One in three children experience sexual abuse before they turn 18 and a woman is killed every four hours in South Africa. These rates of violence are the focus of the 16 Days of Activism campaign, which runs from 25 November to 10 December. At a panel discussion held on 30 November, the Saartjie Baartman Centre, a non-profit centre for abused women and their children, said that the prevalence of abuse and violence is overwhelming.
With 66 child murders reported in the Western Cape alone, 2017 has been a year marked by reminders that the most vulnerable members of society are too often left unprotected; “We know that the persecutors are often in the family, or known to them. We know that mothers are often victims of abuse themselves, and struggle to protect their children within violence-riddled communities,” says Dorothea Gertse, head social worker and shelter manager at the Manenberg based Centre.
Speaking at the discussion, Lucy Jamieson, a senior researcher at the University of Cape Town’s Children’s Institute said that many children in South Africa experience complex, continuous traumatic stress, without adequate support systems to aid recovery. “Intergenerational trauma, where parents have themselves been victims of violence, neglect or abuse, reduces the chances of creating an environment that is conducive to recovery for both mother and child.”
A study released earlier in the week by the Children’s Institute found that when it comes to violence within the home, the child protection system in South Africa is failing. “Practitioners fail to identify children at risk and manage cases poorly. Too few children and families have access to therapeutic care and support,” Jamieson says.
Gertse highlighted delays in responses to reports of child abuse; “It can take up to six months before the authorities intervene – and many tragic things can happen in that period.”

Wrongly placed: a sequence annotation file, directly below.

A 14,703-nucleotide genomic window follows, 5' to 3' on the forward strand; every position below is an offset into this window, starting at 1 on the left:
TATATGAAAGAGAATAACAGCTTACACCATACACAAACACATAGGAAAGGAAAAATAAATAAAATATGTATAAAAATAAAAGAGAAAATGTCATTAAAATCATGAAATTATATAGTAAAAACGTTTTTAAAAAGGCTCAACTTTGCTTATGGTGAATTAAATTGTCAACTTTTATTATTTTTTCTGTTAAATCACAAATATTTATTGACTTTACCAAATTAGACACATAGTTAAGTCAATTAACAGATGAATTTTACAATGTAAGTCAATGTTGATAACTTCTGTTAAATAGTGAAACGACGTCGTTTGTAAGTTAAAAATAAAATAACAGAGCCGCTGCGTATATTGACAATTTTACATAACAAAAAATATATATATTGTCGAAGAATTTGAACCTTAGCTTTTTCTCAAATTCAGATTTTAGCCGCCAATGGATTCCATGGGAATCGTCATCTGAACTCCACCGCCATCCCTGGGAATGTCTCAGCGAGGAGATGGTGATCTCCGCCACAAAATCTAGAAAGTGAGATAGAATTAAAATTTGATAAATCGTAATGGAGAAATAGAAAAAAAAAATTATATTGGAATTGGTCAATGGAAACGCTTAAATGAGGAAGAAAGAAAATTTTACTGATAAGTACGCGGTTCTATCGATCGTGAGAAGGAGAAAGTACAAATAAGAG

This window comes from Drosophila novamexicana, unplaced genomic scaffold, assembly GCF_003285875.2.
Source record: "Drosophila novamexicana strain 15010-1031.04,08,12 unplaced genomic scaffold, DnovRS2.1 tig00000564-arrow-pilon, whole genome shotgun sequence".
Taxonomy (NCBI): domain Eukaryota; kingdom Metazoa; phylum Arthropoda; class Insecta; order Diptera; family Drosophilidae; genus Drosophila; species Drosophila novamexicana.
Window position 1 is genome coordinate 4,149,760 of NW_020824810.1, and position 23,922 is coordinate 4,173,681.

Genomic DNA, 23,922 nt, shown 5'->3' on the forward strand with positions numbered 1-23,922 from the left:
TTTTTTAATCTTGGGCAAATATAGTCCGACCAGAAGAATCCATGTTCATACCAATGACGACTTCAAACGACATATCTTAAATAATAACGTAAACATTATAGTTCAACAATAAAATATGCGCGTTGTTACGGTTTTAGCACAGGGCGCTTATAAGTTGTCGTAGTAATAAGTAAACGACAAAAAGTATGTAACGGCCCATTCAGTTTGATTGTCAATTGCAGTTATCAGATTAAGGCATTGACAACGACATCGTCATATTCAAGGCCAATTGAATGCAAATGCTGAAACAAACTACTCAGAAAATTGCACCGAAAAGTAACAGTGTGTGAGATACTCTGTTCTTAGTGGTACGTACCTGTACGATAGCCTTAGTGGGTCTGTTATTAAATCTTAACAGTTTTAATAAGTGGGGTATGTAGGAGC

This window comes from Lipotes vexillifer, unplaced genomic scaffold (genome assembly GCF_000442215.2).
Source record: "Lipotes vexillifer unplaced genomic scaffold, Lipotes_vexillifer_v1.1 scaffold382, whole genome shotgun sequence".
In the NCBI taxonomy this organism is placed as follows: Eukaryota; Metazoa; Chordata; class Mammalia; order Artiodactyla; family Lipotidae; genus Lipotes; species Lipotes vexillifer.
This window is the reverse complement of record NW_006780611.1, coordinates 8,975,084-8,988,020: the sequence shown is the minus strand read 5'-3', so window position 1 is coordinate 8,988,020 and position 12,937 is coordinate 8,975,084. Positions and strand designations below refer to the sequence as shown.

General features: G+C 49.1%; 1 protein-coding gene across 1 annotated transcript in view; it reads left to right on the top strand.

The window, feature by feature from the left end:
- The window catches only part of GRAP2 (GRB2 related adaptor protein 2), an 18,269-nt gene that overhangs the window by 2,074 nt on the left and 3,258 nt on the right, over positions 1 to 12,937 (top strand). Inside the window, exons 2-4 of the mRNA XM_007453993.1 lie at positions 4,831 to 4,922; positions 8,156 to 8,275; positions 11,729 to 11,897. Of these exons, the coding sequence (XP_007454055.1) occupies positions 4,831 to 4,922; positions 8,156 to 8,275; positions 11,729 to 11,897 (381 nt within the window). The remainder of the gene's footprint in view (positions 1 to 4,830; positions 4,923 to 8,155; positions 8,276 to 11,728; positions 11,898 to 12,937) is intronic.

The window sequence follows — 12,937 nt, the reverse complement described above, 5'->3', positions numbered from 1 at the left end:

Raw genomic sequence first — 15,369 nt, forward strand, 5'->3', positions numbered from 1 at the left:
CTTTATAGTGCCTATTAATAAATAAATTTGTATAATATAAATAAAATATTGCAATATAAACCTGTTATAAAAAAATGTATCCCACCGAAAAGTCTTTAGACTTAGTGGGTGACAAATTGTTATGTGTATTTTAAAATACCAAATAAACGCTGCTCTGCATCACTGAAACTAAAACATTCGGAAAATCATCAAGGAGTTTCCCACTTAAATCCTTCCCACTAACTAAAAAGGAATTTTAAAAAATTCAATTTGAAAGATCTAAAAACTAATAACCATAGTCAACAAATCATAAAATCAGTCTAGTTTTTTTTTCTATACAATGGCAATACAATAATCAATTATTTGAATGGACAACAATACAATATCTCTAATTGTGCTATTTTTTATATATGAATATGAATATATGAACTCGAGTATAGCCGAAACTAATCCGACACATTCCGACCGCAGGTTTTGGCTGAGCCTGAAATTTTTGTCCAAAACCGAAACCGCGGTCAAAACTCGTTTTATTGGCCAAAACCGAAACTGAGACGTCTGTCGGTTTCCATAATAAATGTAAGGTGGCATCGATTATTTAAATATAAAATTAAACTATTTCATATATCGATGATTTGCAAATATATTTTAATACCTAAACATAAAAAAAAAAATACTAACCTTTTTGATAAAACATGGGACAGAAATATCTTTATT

Both panellists called for improved systems for early intervention, quicker responses to report of abuse and more collaboration between the professionals and agencies involved in child protection. Gertse added that to really see a difference, there needs to be deep societal change; “Many of the belief structures around sex, power and relationships must be undone. There needs to be zero tolerance – those who commit violence and those responsible for intervening in it must be held accountable, at all levels of society.”
Established 18-years ago, the Saartjie Baartman Centre for Women and Children has assisted more than 190 000 victims of crime and violence. It is the only shelter to accept boys up to the age of 18 who are accompanied by their mother. The Centre works to protect and assist victims of abuse and violent crimes. They offer services such as crisis response, counselling, job skills training and childcare.
Stats on abuse and violence, verified by Africa Check:
• A woman is killed every four hours in South Africa – some research suggests that around half of these are killed by intimate partners (though a lack of police reporting specifically on intimate partner violence makes this difficult to ascertain).
• 35% (1 in 3) of school-age children report having experienced sexual abuse in their lifetime – this statistic is lower when the same age group is interviewed at home (as opposed to school).
• Both girls and boys report high rates of sexual abuse – girls are slightly more likely to report it to police.
• Sixty-six child murders have been reported in the Western Cape this year, including the brutal killings of young girls Courtney Pieters, Iyapha Yamile, Lindokuhle Kota, Rene Roman, Cleo de Bryn, Shaynice Talla and Cameron Britz.
• Crime stats for 2016/2017 showed a decrease in rapes reported (all age groups) – though there is no way of calculating how many are underreported, and police negligence in these cases has long received criticism. We have no conclusive data concerning rape rates in South Africa.
• 82% of children report experiencing some form of victimisation (whether criminal victimisation or exposure to family or community violence). By and large, girls and urban dwellers are more likely to report these experiences than boys and those living in rural areas.
Distributed by Be-cause Integrated Communications
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On behalf of the Saartjie Baartman Centre for Women and Children
Director: Shaheema McLeod